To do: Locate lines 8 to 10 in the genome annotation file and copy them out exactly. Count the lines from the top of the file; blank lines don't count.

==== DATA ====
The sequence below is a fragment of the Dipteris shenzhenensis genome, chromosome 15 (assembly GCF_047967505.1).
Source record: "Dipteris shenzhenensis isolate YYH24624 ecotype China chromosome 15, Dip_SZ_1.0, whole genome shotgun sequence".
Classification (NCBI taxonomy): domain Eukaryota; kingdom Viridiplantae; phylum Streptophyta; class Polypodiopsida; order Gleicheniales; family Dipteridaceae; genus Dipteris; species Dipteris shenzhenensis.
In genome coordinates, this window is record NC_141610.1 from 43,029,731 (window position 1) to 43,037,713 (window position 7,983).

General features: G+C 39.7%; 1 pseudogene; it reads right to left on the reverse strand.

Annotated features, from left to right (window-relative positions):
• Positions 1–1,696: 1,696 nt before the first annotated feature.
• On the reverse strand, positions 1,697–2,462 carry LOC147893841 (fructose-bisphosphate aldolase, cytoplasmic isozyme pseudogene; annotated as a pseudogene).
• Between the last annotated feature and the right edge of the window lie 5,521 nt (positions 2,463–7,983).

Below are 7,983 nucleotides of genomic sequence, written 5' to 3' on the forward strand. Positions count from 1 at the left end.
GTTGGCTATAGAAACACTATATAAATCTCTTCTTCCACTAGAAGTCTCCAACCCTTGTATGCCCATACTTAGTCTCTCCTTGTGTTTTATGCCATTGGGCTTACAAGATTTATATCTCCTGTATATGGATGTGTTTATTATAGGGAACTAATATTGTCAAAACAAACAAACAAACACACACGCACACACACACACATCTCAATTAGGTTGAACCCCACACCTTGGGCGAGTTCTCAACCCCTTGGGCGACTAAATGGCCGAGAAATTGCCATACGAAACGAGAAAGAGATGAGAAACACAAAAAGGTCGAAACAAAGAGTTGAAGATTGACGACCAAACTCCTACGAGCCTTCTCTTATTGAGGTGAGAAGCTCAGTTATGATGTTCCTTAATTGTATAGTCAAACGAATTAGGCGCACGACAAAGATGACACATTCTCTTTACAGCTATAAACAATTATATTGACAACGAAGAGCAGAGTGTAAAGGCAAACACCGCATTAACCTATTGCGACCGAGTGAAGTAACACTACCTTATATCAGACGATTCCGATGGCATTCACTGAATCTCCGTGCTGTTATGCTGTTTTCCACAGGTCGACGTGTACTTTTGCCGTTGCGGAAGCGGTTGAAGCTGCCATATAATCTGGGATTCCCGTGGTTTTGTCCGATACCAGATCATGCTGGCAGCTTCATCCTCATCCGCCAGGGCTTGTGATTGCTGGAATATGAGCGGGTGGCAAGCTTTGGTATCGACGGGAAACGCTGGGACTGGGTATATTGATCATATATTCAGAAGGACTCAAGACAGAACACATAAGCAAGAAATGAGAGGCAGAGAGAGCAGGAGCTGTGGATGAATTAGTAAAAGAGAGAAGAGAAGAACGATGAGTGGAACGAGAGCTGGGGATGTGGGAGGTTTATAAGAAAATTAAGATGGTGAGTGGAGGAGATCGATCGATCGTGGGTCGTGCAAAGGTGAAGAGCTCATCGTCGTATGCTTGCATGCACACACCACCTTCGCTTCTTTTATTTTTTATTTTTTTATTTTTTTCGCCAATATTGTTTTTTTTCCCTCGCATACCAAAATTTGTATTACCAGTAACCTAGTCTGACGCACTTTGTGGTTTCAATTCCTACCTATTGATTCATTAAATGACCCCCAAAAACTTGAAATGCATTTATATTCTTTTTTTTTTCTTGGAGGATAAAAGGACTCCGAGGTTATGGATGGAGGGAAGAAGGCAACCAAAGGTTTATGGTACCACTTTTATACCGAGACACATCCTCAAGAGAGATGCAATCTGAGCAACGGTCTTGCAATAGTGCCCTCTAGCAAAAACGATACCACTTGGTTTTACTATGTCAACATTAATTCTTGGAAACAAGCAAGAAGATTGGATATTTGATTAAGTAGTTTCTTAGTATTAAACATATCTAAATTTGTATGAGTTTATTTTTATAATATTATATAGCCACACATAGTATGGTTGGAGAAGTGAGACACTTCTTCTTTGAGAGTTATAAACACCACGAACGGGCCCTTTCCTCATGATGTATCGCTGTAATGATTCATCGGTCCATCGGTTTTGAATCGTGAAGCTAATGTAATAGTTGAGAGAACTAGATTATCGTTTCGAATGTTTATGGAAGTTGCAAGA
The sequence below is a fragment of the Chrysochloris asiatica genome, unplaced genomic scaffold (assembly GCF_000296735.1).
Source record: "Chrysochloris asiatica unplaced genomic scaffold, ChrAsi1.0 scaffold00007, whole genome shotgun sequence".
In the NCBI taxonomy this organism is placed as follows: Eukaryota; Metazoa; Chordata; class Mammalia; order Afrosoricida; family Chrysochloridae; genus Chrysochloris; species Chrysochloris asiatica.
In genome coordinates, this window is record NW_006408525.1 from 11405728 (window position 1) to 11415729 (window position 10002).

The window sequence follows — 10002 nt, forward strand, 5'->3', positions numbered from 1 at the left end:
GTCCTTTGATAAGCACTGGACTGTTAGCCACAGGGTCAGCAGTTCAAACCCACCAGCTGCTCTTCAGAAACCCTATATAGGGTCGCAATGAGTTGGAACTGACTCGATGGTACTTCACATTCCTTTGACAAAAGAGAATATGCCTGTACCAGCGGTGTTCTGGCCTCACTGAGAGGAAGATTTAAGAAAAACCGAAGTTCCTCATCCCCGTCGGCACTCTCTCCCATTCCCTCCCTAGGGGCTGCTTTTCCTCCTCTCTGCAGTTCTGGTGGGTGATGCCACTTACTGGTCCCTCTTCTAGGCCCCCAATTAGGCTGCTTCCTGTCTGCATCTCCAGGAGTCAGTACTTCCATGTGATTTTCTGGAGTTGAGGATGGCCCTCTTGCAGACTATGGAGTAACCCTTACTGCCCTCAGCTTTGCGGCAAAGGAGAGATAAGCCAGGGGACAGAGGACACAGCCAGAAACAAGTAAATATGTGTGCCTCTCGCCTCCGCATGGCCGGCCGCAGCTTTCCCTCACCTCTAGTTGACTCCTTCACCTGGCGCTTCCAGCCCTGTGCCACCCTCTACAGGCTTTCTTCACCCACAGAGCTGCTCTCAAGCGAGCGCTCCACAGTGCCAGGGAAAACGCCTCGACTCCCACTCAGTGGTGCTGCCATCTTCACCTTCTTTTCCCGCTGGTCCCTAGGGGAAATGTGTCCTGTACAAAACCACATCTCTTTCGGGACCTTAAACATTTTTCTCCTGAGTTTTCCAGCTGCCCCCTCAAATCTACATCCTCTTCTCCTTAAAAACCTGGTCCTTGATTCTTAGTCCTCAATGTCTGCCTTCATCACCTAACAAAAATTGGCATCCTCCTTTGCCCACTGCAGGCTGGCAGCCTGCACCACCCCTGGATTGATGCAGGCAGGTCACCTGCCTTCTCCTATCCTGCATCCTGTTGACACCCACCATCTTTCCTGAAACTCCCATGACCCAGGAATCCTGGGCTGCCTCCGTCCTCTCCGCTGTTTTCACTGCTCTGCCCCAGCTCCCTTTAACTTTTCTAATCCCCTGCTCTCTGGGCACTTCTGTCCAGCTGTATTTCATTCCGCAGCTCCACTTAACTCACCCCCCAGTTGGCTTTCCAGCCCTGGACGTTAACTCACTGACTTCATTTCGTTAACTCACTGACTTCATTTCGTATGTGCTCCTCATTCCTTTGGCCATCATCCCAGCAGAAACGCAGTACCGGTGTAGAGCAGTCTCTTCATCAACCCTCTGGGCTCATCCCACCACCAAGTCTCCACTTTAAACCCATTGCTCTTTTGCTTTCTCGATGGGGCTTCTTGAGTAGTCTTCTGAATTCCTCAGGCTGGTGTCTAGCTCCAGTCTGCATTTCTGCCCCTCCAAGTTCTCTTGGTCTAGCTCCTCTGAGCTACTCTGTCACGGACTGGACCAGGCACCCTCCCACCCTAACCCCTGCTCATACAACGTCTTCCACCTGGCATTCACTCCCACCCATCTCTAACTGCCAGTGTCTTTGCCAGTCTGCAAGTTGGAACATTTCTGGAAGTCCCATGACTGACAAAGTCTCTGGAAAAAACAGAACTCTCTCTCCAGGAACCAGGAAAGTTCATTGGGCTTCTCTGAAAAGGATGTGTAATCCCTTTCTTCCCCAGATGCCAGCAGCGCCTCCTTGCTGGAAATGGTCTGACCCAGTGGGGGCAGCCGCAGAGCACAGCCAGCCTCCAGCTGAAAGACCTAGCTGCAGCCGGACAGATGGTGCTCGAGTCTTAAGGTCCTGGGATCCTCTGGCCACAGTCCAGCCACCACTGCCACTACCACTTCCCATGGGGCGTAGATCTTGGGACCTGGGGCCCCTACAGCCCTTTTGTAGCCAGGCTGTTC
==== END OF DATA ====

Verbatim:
• On the reverse strand, positions 1,697–2,462 carry LOC147893841 (fructose-bisphosphate aldolase, cytoplasmic isozyme pseudogene; annotated as a pseudogene).
• Between the last annotated feature and the right edge of the window lie 5,521 nt (positions 2,463–7,983).

Below are 7,983 nucleotides of genomic sequence, written 5' to 3' on the forward strand. Positions count from 1 at the left end.